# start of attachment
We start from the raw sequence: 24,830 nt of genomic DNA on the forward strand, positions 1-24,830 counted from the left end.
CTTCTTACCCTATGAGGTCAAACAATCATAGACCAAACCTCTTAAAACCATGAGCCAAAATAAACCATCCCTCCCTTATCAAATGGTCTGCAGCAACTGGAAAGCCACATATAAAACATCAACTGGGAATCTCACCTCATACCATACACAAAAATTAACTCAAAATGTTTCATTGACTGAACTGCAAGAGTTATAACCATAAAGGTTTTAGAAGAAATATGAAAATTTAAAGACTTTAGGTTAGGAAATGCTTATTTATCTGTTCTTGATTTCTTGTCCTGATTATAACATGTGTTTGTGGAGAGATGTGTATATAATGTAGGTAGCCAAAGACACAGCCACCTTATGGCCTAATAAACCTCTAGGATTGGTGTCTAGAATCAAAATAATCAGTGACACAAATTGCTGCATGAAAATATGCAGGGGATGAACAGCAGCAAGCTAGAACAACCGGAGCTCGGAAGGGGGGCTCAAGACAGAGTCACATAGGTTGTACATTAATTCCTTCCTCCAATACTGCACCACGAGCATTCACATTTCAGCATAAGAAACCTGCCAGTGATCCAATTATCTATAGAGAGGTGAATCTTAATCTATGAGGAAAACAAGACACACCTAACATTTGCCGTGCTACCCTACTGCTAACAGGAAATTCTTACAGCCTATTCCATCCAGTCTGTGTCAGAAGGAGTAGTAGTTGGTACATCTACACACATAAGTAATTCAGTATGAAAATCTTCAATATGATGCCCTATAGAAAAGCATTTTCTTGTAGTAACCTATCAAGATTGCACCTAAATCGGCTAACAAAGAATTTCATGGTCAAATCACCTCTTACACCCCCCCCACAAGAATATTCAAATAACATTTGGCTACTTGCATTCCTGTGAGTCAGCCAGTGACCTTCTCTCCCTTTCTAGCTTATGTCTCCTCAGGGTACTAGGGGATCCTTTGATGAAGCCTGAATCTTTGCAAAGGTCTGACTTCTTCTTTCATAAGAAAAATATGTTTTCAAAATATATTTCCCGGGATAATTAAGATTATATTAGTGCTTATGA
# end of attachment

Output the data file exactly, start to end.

We start from the raw sequence: 24,830 nt of genomic DNA on the forward strand, positions 1-24,830 counted from the left end.
CTTCTTACCCTATGAGGTCAAACAATCATAGACCAAACCTCTTAAAACCATGAGCCAAAATAAACCATCCCTCCCTTATCAAATGGTCTGCAGCAACTGGAAAGCCACATATAAAACATCAACTGGGAATCTCACCTCATACCATACACAAAAATTAACTCAAAATGTTTCATTGACTGAACTGCAAGAGTTATAACCATAAAGGTTTTAGAAGAAATATGAAAATTTAAAGACTTTAGGTTAGGAAATGCTTATTTATCTGTTCTTGATTTCTTGTCCTGATTATAACATGTGTTTGTGGAGAGATGTGTATATAATGTAGGTAGCCAAAGACACAGCCACCTTATGGCCTAATAAACCTCTAGGATTGGTGTCTAGAATCAAAATAATCAGTGACACAAATTGCTGCATGAAAATATGCAGGGGATGAACAGCAGCAAGCTAGAACAACCGGAGCTCGGAAGGGGGGCTCAAGACAGAGTCACATAGGTTGTACATTAATTCCTTCCTCCAATACTGCACCACGAGCATTCACATTTCAGCATAAGAAACCTGCCAGTGATCCAATTATCTATAGAGAGGTGAATCTTAATCTATGAGGAAAACAAGACACACCTAACATTTGCCGTGCTACCCTACTGCTAACAGGAAATTCTTACAGCCTATTCCATCCAGTCTGTGTCAGAAGGAGTAGTAGTTGGTACATCTACACACATAAGTAATTCAGTATGAAAATCTTCAATATGATGCCCTATAGAAAAGCATTTTCTTGTAGTAACCTATCAAGATTGCACCTAAATCGGCTAACAAAGAATTTCATGGTCAAATCACCTCTTACACCCCCCCCACAAGAATATTCAAATAACATTTGGCTACTTGCATTCCTGTGAGTCAGCCAGTGACCTTCTCTCCCTTTCTAGCTTATGTCTCCTCAGGGTACTAGGGGATCCTTTGATGAAGCCTGAATCTTTGCAAAGGTCTGACTTCTTCTTTCATAAGAAAAATATGTTTTCAAAATATATTTCCCGGGATAATTAAGATTATATTAGTGCTTATGA